Flower Q&A: All About Dahlias

Flower Guru
Flower Q&A: All About Dahlias

Ah, the irresistible dahlia! Yielding breathtakingly gorgeous blossoms, the Dahlia pinnata from the Asteraceae botanical family is one tuberous flowering plant that has captivated gardeners and plant lovers for centuries.  This isn’t surprising, for dahlias effortlessly brighten up any landscape with their eye-catching blooms and striking hues. 

Growing dahlias is relatively straightforward.  Just give them the right conditions and they’ll reward you with flamboyant flowers.  Dahlias prefer rich, well-drained soil and will respond well to less frequent but deep watering.  You can plant them in pots or straight on the ground.  Cool to temperate climate is what they love.  They need plenty of sun to produce flowers but extremely hot temperatures throughout their growing season may stress them.  Six to eight hours of morning sun will be enough for dahlias.  Protect them from strong winds, stake the tall growers, and feed them right. 

Promote flowering by regularly cutting flowers.  This one’s certainly an easy thing to do for they make beautiful cut flowers to display in vases. 

How Many Dahlia Species are There?

But dahlia’s physical beauty isn’t the only thing that will make you smile.  This attractive flower has some fascinating information about them.  Let’s get to know dahlias better through this Q&A.  

How Many Dahlia Species are There?

The American Dahlia Society recognises 42 dahlia species and more than 60,000 named varieties. 

Dahlias grow in a range of forms but the most common ones are ball dahlias with spiral-shaped petals and spherical blooms, cactus dahlia with a starburst shape, mignon dahlias with ray florets, orchid dahlias with spaced petals surrounding a central disc, and pompom dahlias with a perfectly round shape and curved petals. 

What Colours do Dahlias Come in?

From creamy white and pale pinks to crimson red, sunny yellow, and regal purple, you’ll see dahlias in just about every colour you can think of.  You can also find bi-colour dahlias and those with variegated petals. 

What Colours do Dahlias Come in?

Dahlia blooms in a rainbow of colours and colour combinations except for blue.  Breeders are yet to find a way to create blue dahlias. 

What Sizes do Dahlias Come in?

With the thousands of varieties, expect to see dahlias in different forms and sizes – from tiny to giants.  Dwarf varieties are about 35cm small, and giant varieties can grow up to 5 feet tall.

Dinnerplate dahlias are large dahlias that produce blooms measuring about 10-inches across. 

When and Where was a Dahlia Flower Discovered?

On official records, 16th-century Spanish botanists were the first to notice dahlias growing wild in Mexico.  The first drawings of dahlias were published in 1651 and depicted what we know today as Dahlia imperialis or Tree Dahlia.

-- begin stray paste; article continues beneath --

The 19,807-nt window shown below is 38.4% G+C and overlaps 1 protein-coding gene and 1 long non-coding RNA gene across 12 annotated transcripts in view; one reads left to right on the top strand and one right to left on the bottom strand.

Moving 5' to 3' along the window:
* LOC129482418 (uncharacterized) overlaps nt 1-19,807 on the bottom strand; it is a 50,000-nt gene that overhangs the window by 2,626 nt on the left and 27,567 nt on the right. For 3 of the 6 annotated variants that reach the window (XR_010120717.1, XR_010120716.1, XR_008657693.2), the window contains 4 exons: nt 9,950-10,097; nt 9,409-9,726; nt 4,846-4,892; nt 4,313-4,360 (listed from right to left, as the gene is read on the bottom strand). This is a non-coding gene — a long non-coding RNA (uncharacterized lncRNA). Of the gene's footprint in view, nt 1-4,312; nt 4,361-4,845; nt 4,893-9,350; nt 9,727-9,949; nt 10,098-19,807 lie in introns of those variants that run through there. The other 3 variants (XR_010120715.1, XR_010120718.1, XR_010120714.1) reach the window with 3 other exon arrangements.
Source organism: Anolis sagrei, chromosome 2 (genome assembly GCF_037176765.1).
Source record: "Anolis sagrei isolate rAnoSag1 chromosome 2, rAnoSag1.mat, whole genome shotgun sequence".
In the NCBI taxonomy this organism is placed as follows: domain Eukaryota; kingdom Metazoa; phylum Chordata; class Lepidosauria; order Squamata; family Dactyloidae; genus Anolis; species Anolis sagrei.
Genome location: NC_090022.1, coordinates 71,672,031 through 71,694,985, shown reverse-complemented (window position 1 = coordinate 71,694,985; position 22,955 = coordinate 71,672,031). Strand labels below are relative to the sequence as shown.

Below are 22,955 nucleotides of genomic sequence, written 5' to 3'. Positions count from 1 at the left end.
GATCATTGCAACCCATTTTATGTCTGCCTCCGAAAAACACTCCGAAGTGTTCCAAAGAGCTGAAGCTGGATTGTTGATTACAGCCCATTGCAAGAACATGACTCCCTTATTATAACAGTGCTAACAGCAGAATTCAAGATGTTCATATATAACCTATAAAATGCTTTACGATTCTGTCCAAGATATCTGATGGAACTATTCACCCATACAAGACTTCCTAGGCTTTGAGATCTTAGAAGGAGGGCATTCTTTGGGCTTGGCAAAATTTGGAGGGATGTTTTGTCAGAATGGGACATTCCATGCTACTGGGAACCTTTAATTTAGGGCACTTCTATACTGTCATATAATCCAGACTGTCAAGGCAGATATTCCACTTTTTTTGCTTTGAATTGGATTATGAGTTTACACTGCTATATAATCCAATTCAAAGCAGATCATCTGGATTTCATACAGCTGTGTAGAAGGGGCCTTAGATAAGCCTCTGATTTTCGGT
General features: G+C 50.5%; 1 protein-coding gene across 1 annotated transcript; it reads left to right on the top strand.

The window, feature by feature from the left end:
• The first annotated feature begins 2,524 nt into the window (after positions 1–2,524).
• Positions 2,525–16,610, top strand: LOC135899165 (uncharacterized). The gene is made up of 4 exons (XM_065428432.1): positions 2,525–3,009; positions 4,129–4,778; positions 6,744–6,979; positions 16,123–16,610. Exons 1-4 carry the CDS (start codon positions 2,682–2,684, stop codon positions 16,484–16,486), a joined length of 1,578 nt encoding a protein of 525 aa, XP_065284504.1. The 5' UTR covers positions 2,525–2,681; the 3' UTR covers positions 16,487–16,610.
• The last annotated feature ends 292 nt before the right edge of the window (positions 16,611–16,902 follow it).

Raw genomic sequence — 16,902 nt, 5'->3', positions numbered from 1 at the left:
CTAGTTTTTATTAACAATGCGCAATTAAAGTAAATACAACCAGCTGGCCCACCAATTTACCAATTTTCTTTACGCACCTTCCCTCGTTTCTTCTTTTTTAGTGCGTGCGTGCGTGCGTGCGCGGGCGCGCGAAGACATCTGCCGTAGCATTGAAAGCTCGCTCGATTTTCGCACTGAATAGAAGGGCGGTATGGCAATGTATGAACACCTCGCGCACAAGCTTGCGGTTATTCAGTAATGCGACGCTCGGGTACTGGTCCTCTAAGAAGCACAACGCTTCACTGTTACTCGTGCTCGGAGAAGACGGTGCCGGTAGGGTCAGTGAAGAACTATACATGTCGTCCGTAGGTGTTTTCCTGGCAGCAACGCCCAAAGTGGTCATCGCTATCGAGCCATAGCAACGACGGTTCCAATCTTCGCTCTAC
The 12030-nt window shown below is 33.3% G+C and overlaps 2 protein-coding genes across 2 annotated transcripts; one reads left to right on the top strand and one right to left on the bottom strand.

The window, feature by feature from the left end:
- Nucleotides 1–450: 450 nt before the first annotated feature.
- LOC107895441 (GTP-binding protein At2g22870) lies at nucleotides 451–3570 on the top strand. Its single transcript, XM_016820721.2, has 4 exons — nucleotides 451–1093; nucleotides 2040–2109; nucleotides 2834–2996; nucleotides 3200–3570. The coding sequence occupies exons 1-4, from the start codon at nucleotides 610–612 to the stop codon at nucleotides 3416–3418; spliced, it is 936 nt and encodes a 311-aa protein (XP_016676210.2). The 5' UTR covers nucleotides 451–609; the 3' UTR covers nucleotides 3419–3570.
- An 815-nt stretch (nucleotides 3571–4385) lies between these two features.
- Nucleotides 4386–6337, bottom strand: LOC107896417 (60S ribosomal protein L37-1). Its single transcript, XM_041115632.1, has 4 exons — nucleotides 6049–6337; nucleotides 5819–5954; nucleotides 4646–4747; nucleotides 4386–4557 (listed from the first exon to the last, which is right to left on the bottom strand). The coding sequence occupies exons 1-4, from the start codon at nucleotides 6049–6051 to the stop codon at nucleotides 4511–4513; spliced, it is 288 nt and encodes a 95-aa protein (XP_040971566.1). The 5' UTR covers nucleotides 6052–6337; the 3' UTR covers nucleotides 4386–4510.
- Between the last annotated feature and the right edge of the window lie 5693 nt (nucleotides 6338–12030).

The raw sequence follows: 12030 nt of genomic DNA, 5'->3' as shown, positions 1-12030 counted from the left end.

In 1789, dahlias were brought to the Royal Botanic Gardens of Madrid and were given the name ‘dahlia’ after Swedish botanist Anders Dahl.  It was Antonio Jose Cavarilles of the Royal Gardens of Madrid in Spain who received them and from those he grew three new dahlias: Dahlia pinnata, Dahlia rosea, and Dahlia coccinea.

When and Where was a Dahlia Flower Discovered?

The Aztecs, though, were the first actually to identify and grow dahlias.  The Badianus manuscript of 1582 has dahlia recgonised as an Aztec herbal used to treat urinary disorders.  Dahlia was then known by Aztecs as cocoxochitl, which means water pipe. 

What Were the First Dahlias?

The year 1815 was the time when the first double-flower dahlias were bred.  The first dahlias in Europe were grown in Poland.

What Does a Dahlia Symbolise?

According to the Language of Flowers, dahlias signify love and lasting commitment.   It was considered a romantic flower during the Victorian era and was the bloom of choice by couples. 

Today, dahlias are seen as a flower that epitomises grace under pressure.  It speaks of inner strength and optimism.   It is also a flower now associated with diversity because of its multilayered petal arrangement that makes up the whole flower head.

Other Flowers Of Interest

If you're intrigued by the diverse world of flowers and wish to delve deeper, we have more captivating reads for you. For those drawn to the subtle elegance of mauve hues, our post on Mauve Flowers explores the unique charm and uses of these gentle blossoms. Peony lovers will find a treasure trove of information in All There Is To Know About Peonies, a comprehensive guide to these lush, romantic flowers. And for an in-depth look at the versatile and vibrant Hydrangea, don't miss our feature, Flower on Spotlight: Hydrangea. Each article offers insights and inspirations to enrich your appreciation and knowledge of these stunning floral wonders.

Dahlias, with their splendid array of colours and forms, not only beautify our gardens but also carry a rich history and symbolism. From the vibrant hues of their petals to their varied sizes and shapes, they represent love, commitment, inner strength, and diversity. As they continue to captivate with their breathtaking beauty and fascinating backstory, dahlias remain a testament to nature's extraordinary ability to create wonders.


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